216 F.2d 548
54-2 USTC P 9659
ESTATE of Harry M. LIGGETT, Deceased; Lucille W. Liggett,
Executor; and Lucille W. Liggett, Petitioners,
COMMISSIONER OF INTERNAL REVENUE, Respondent.
United States Court of Appeals Tenth Circuit.
Nov. 1, 1954.
Byron M. Gray, Topeka, Kan., for petitioners.
Walter Akerman, Jr., Washington, D.C. (H. Brian Holland, Asst. Atty. Gen., Ellis N. Slack, Hilbert P. Zarky and Robert B. Ross, Sp. Assts. to Atty. Gen., on the brief), for respondent.
Before PHILLIPS, Chief Judge, and BRATTON and HUXMAN, Circuit Judges.
HUXMAN, Circuit Judge.
This petition for review challenges the correctness of the decision of the Tax Court of the United States denying the right of Harry M. Liggett, now deceased, to deduct from his 1946 income as a bad debt deduction the sum of $47,000 represented by a note, under the provisions of Section 23(k)(1) of the Internal Revenue Code, 26 U.S.C.A.
The facts as found by the Tax Court may be summarized as follows: In February, 1946, Harry M. Liggett organized the Harry M. Liggett Company, a corporation. The company was formed and established to operate four dehydrating plants in the Kaw Valley to process and dehydrate alfalfa. So far as the record shows, all the common stock and preferred stock that was issued was issued to Harry M. Liggett and Lucille W. Liggett, his wife. Whether other stock was issued does not appear, but in ant event it is immaterial to the issue presented in this proceeding. Because of drouth conditions in North Central Kansas, two of these plants were relocated in irrigated portions of Nebraska at a relocation cost of $30,000. Prior to the organization of the corporation, the National Bank of Topeka had loaned Harry M. Liggett $115,000 in two separate loans, secured by a mortgage on all his property as well as on the assets of the corporation. The first year's operation of these units was not as successful as anticipated and from February to December, 1946, Harry M. Liggett had loaned the corporation $78,000 on open account. This amount was repaid and is not involved in this litigation. In addition, prior to August 24, 1946, he loaned the company $47,000 upon its promissory note. This is the note in controversy here.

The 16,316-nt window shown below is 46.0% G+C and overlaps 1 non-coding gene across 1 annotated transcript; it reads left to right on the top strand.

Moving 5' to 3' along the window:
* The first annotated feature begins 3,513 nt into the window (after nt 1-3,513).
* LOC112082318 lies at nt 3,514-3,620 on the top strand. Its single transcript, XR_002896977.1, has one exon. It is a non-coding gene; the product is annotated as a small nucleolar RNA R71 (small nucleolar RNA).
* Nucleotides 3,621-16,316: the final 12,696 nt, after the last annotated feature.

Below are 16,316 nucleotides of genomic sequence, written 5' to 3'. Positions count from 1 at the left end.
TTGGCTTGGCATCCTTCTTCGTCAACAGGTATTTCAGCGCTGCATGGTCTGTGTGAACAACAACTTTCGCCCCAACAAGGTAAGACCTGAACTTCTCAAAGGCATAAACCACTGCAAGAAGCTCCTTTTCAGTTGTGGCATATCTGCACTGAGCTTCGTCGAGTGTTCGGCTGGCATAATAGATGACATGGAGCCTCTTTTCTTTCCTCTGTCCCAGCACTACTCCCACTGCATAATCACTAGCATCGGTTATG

On or about October 14, 1946, there was some discussion between the bank and Liggett with respect to the bank's indebtedness. Mortgage foreclosure proceedings were discussed. The bank agreed that if Liggett would cancel his claim against the company represented by the $47,000 promissory note it would defer foreclosure proceedings and make a new loan of $125,000 the proceeds of which were to be used to refund the debts of the company other than the $47,000 note. Such an agreement was executed. Liggett exhibited the cancelled note and the new loan was made. The corporation prospered thereafter and the new loan of $125,000 was repaid.
The Tax Court decided three issues. It held (1) that the advances to the company of $47,000 constituted bona fide debts; (2) that the voluntary cancellation of the note did not result in a bad debt deduction within the meaning of Section (k)(1); and (3) that the voluntary cancellation of the $47,000 note constituted additional capital contribution to the corporation. Finding No. 1 is not seriously challenged and need not be further considered.